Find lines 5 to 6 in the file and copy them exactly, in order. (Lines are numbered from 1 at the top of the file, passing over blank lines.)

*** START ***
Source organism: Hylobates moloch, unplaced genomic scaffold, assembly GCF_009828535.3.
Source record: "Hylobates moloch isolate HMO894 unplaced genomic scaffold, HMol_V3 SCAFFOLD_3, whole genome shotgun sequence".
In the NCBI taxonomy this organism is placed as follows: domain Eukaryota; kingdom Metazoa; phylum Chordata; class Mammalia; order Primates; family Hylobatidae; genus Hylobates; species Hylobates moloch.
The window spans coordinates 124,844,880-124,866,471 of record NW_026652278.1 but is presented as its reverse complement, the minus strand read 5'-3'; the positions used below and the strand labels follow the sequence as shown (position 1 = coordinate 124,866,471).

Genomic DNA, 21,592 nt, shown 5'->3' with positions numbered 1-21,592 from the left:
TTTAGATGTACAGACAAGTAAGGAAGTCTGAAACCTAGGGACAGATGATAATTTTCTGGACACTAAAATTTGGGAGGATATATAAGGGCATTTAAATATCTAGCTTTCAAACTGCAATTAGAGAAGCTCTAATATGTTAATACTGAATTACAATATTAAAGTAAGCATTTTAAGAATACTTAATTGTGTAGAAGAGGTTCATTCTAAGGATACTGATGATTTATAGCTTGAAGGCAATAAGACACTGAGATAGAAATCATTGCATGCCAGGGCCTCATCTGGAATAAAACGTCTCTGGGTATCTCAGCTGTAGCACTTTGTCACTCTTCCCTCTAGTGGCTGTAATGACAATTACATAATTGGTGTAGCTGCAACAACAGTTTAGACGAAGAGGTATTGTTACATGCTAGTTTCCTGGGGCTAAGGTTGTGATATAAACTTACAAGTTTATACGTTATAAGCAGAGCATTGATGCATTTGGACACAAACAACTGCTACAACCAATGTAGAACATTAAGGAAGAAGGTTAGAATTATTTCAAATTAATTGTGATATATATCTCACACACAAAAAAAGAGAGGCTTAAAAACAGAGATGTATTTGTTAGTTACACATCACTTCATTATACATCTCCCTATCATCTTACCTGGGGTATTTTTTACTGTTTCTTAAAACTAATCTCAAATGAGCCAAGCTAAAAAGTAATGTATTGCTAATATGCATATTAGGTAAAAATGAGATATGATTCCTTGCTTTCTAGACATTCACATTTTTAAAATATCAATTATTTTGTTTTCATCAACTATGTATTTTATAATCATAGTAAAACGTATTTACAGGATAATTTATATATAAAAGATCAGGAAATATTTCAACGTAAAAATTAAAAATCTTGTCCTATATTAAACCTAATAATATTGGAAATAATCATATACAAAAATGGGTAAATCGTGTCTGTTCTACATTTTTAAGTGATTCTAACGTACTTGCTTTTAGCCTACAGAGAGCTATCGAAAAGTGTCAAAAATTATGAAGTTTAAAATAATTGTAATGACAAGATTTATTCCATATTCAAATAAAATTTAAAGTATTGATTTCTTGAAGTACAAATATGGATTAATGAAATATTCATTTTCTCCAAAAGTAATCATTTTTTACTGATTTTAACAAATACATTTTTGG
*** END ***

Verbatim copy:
Genomic DNA, 21,592 nt, shown 5'->3' with positions numbered 1-21,592 from the left:
TTTAGATGTACAGACAAGTAAGGAAGTCTGAAACCTAGGGACAGATGATAATTTTCTGGACACTAAAATTTGGGAGGATATATAAGGGCATTTAAATATCTAGCTTTCAAACTGCAATTAGAGAAGCTCTAATATGTTAATACTGAATTACAATATTAAAGTAAGCATTTTAAGAATACTTAATTGTGTAGAAGAGGTTCATTCTAAGGATACTGATGATTTATAGCTTGAAGGCAATAAGACACTGAGATAGAAATCATTGCATGCCAGGGCCTCATCTGGAATAAAACGTCTCTGGGTATCTCAGCTGTAGCACTTTGTCACTCTTCCCTCTAGTGGCTGTAATGACAATTACATAATTGGTGTAGCTGCAACAACAGTTTAGACGAAGAGGTATTGTTACATGCTAGTTTCCTGGGGCTAAGGTTGTGATATAAACTTACAAGTTTATACGTTATAAGCAGAGCATTGATGCATTTGGACACAAACAACTGCTACAACCAATGTAGAACATTAAGGAAGAAGGTTAGAATTATTTCAAATTAATTGTGATATATATCTCACACACAAAAAAAGAGAGGCTTAAAAACAGAGATGTATTTGTTAGTTACACATCACTTCATTATACATCTCCCTATCATCTTACCTGGGGTATTTTTTACTGTTTCTTAAAACTAATCTCAAATGAGCCAAGCTAAAAAGTAATGTATTGCTAATATGCATATTAGGTAAAAATGAGATATGATTCCTTGCTTTCTAGACATTCACATTTTTAAAATATCAATTATTTTGTTTTCATCAACTATGTATTTTATAATCATAGTAAAACGTATTTACAGGATAATTTATATATAAAAGATCAGGAAATATTTCAACGTAAAAATTAAAAATCTTGTCCTATATTAAACCTAATAATATTGGAAATAATCATATACAAAAATGGGTAAATCGTGTCTGTTCTACATTTTTAAGTGATTCTAACGTACTTGCTTTTAGCCTACAGAGAGCTATCGAAAAGTGTCAAAAATTATGAAGTTTAAAATAATTGTAATGACAAGATTTATTCCATATTCAAATAAAATTTAAAGTATTGATTTCTTGAAGTACAAATATGGATTAATGAAATATTCATTTTCTCCAAAAGTAATCATTTTTTACTGATTTTAACAAATACATTTTTGG